Just because something is invisible doesn't mean it isn't there. At any given time, there are a host of invisibles floating among us. There are clairvoyants to see ghosts; but who sees the invisible emotions, the unrecorded events? Who is that sees love, more evanescent than any ghost, let alone can catch it? Who are you tell me that I don't know what love is?
The home we seek is in eternity; The Truth we seek is like a shoreless sea, Of which your paradise is but a drop. This ocean can be yours; why should you stop Beguiled by dreams of evanescent dew? The secrets of the sun are yours, but you Content yourself with motes trapped in its beams. Turn to what truly lives, reject what seems -- Which matters more, the body or the soul? Be whole: desire and journey to the Whole.
Farid al-Din Attar
The indications which tell your dry fly angler when to strike are clear and unmistakable, but those which bid a wet fly man raise his rod-point and draw in the steel are frequently so subtle, so evanescent and impalpable to the senses, that, when the bending rod assures him that he has divined aright, he feels an ecstacy as though he had performed a miracle each time.
G. E. M. Skues
Happiness lies not in the mere possession of money; it lies in the joy of achievement, in the thrill of creative effort. The joy and moral stimulation of work no longer must be forgotten in the mad chase of evanescent profits. These dark days will be worth all they cost us if they teach us that our true destiny is not to be ministered unto but to minister to ourselves and to our fellow men.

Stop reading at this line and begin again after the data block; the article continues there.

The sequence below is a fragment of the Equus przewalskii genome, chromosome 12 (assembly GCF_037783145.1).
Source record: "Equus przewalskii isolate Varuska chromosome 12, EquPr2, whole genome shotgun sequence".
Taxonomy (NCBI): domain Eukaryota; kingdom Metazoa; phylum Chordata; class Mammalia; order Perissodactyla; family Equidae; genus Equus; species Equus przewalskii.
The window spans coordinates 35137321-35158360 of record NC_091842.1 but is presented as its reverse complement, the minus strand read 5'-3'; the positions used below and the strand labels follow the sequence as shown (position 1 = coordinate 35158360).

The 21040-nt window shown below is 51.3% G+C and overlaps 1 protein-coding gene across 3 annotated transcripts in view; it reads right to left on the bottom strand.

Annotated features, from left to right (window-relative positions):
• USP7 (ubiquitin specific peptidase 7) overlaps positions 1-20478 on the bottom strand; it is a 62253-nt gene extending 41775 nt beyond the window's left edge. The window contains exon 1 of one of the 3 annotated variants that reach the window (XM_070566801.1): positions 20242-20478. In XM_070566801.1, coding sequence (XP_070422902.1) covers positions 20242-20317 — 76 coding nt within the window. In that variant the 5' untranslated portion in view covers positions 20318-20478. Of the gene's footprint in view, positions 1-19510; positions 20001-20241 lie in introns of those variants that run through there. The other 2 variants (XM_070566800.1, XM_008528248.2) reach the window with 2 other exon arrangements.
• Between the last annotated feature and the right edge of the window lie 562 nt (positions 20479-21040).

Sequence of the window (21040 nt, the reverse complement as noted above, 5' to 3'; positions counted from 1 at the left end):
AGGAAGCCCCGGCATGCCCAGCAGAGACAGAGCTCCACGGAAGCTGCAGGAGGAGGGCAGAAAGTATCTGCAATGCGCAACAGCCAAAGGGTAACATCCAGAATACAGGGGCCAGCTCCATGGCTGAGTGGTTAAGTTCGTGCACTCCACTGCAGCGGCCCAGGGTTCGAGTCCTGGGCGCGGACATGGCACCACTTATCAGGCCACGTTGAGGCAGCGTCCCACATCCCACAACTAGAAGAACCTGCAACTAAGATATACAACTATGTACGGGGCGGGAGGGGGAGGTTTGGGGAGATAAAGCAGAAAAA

Franklin D. Roosevelt
This good fellowship - camaraderie - usually occurring through the similarity of pursuits is unfortunately seldom super-added to love between the sexes, because men and women associate, not in their labors but in their pleasures merely. Where, however, happy circumstances permit its development, the compounded feeling proves itself to be the only love which is strong as death - that love which many waters cannot quench, nor the floods drown, besides which the passion usually called by the name is as evanescent as steam.
We come humbly to say to the men in the forefront of our government that the civil rights issue is not an Ephemeral, evanescent domestic issue that can be kicked about by reactionary guardians of the status quo; it is rather an eternal moral issue which may well determine the destiny of our nation in the ideological struggle with communism. The hour is late. The clock of destiny is ticking out. We must act now, before it is too late.
Martin Luther King
Television. Maybe it was all a study in the art of mummification. The effect of the medium is so evanescent that those who work in its time apparatus feel the need to preserve themselves, delivering their bodies to be lacquered and trussed, sprayed with the rarest of pressurized jellies, all to one end, a release from the perilous context of time. This is their only vanity, to expect to dwell forever in hermetic sub-corridors, free of every ravage, secure as old kings asleep in sodium.
It only take a few minutes of meditation to directly realize we are a river of sensations, feelings, thoughts, perceptions. How can we navigate this evanescent river of life wisely? With mindful awareness and love it becomes clear. You can fight against the river of change, or use its wisdom to teach you how to graciously move and create and flow with the full measure of joy and sorrow, gain and loss, praise and blame that make up every human incarnation.